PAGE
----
Rebecca Evans said: “We have made a clear commitment to deliver 20,000 affordable homes during this term of Government and this development in Pontardawe demonstrates how we are delivering on this.
“I want this review to ensure we are getting the best value for money in our investments and policy, including how we plan for a zero carbon future and the way in which the sector operates.
“We know that many more people in Wales want to access affordable housing.
“The sector in Wales have called on us to look at our policy, and we want to work closely with all stakeholders involved in housing supply to ensure we are building as many homes as possible.
“Lynn Pamment has a great deal of experience in working with the public and private sector on financing projects, and I look forward to reading the results of her review next year.”
Stuart Ropke, Chief Executive of Community Housing Cymru said: “Housing associations in Wales have ambitions to build a minimum of 75,000 affordable homes in Wales over the next twenty years – doubling the current delivery rate. In November 2017 we launched ‘Housing Horizons’, our sector vision to make good housing a basic right for all. This far reaching ambition cannot be achieved without a full analysis of Welsh housing policy and how this is put into practice, so we are delighted the Minister has backed our call for a review.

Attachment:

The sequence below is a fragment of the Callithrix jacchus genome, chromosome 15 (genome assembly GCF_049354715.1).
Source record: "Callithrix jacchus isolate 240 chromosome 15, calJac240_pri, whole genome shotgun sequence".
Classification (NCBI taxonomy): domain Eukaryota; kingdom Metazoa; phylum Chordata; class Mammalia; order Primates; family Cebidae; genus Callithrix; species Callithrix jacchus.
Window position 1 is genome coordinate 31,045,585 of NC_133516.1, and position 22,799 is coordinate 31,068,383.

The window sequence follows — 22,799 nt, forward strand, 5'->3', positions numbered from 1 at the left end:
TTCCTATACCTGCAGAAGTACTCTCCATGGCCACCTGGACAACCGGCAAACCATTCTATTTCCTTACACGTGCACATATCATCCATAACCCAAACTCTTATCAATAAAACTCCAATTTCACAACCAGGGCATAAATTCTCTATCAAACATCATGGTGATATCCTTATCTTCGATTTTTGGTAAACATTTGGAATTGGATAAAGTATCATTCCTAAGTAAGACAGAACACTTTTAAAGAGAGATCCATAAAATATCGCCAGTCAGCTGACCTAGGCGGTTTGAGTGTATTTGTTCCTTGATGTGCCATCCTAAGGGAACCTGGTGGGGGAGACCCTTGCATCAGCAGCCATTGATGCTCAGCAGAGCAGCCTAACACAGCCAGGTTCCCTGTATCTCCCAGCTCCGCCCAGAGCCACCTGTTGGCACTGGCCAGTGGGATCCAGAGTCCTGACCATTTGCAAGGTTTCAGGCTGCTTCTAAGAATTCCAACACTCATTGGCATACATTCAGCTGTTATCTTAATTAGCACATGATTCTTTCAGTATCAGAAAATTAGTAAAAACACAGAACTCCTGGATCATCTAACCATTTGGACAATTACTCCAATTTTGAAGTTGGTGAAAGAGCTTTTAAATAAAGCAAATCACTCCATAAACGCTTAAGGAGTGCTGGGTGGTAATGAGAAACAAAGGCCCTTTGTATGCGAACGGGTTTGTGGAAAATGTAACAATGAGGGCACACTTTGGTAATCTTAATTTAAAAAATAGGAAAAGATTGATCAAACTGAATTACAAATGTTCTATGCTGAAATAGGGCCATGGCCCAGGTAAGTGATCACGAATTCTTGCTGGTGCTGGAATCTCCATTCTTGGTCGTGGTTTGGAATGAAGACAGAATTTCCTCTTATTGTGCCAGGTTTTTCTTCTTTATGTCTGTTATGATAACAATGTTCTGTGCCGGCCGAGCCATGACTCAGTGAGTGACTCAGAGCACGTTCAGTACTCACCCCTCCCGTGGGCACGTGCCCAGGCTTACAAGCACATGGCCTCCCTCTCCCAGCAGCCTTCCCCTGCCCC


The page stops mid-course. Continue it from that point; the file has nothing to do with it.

“Through the review we can establish the most effective policy environment to meet our affordable home delivery ambition and build a solid foundation for current and future generations. If we get this review right, it will be a big step towards solving the housing crisis.”
Matt Dicks, Director of the Chartered Institute of Housing Cymru said: “We welcome today’s announcement of a review into housing policy in Wales. It rightly looks at what kind of homes we need in the future and how we can sustain longer-term investment whilst maintaining the affordability of our housing. Over the lifespan of the one-year review we look forward to engaging fully, bringing to life the experiences of housing professionals from across the sector in Wales to provide timely insight and real-life expertise.”